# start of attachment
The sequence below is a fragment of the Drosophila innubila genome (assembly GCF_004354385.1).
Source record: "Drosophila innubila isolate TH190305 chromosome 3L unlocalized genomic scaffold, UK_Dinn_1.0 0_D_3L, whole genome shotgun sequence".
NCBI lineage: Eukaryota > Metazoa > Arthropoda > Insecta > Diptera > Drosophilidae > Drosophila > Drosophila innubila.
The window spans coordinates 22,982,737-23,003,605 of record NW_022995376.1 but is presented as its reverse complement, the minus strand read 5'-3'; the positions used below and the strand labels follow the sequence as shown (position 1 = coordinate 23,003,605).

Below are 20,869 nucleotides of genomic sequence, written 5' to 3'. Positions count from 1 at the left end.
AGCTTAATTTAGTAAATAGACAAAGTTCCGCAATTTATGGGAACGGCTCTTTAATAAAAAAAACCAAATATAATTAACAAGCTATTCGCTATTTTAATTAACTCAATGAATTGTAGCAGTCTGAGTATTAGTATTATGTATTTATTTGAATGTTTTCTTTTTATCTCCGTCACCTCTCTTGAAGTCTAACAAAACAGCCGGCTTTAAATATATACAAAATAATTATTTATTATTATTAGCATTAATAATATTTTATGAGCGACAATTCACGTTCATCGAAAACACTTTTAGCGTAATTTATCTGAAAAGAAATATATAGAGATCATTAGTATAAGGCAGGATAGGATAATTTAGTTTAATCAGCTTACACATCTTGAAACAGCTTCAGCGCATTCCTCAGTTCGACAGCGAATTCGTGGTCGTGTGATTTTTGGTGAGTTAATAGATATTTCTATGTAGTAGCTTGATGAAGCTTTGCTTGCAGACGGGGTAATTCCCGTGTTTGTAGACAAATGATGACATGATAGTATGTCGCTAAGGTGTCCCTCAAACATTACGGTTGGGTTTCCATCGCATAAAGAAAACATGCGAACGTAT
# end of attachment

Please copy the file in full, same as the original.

The sequence below is a fragment of the Drosophila innubila genome (assembly GCF_004354385.1).
Source record: "Drosophila innubila isolate TH190305 chromosome 3L unlocalized genomic scaffold, UK_Dinn_1.0 0_D_3L, whole genome shotgun sequence".
NCBI lineage: Eukaryota > Metazoa > Arthropoda > Insecta > Diptera > Drosophilidae > Drosophila > Drosophila innubila.
The window spans coordinates 22,982,737-23,003,605 of record NW_022995376.1 but is presented as its reverse complement, the minus strand read 5'-3'; the positions used below and the strand labels follow the sequence as shown (position 1 = coordinate 23,003,605).

Below are 20,869 nucleotides of genomic sequence, written 5' to 3'. Positions count from 1 at the left end.
AGCTTAATTTAGTAAATAGACAAAGTTCCGCAATTTATGGGAACGGCTCTTTAATAAAAAAAACCAAATATAATTAACAAGCTATTCGCTATTTTAATTAACTCAATGAATTGTAGCAGTCTGAGTATTAGTATTATGTATTTATTTGAATGTTTTCTTTTTATCTCCGTCACCTCTCTTGAAGTCTAACAAAACAGCCGGCTTTAAATATATACAAAATAATTATTTATTATTATTAGCATTAATAATATTTTATGAGCGACAATTCACGTTCATCGAAAACACTTTTAGCGTAATTTATCTGAAAAGAAATATATAGAGATCATTAGTATAAGGCAGGATAGGATAATTTAGTTTAATCAGCTTACACATCTTGAAACAGCTTCAGCGCATTCCTCAGTTCGACAGCGAATTCGTGGTCGTGTGATTTTTGGTGAGTTAATAGATATTTCTATGTAGTAGCTTGATGAAGCTTTGCTTGCAGACGGGGTAATTCCCGTGTTTGTAGACAAATGATGACATGATAGTATGTCGCTAAGGTGTCCCTCAAACATTACGGTTGGGTTTCCATCGCATAAAGAAAACATGCGAACGTAT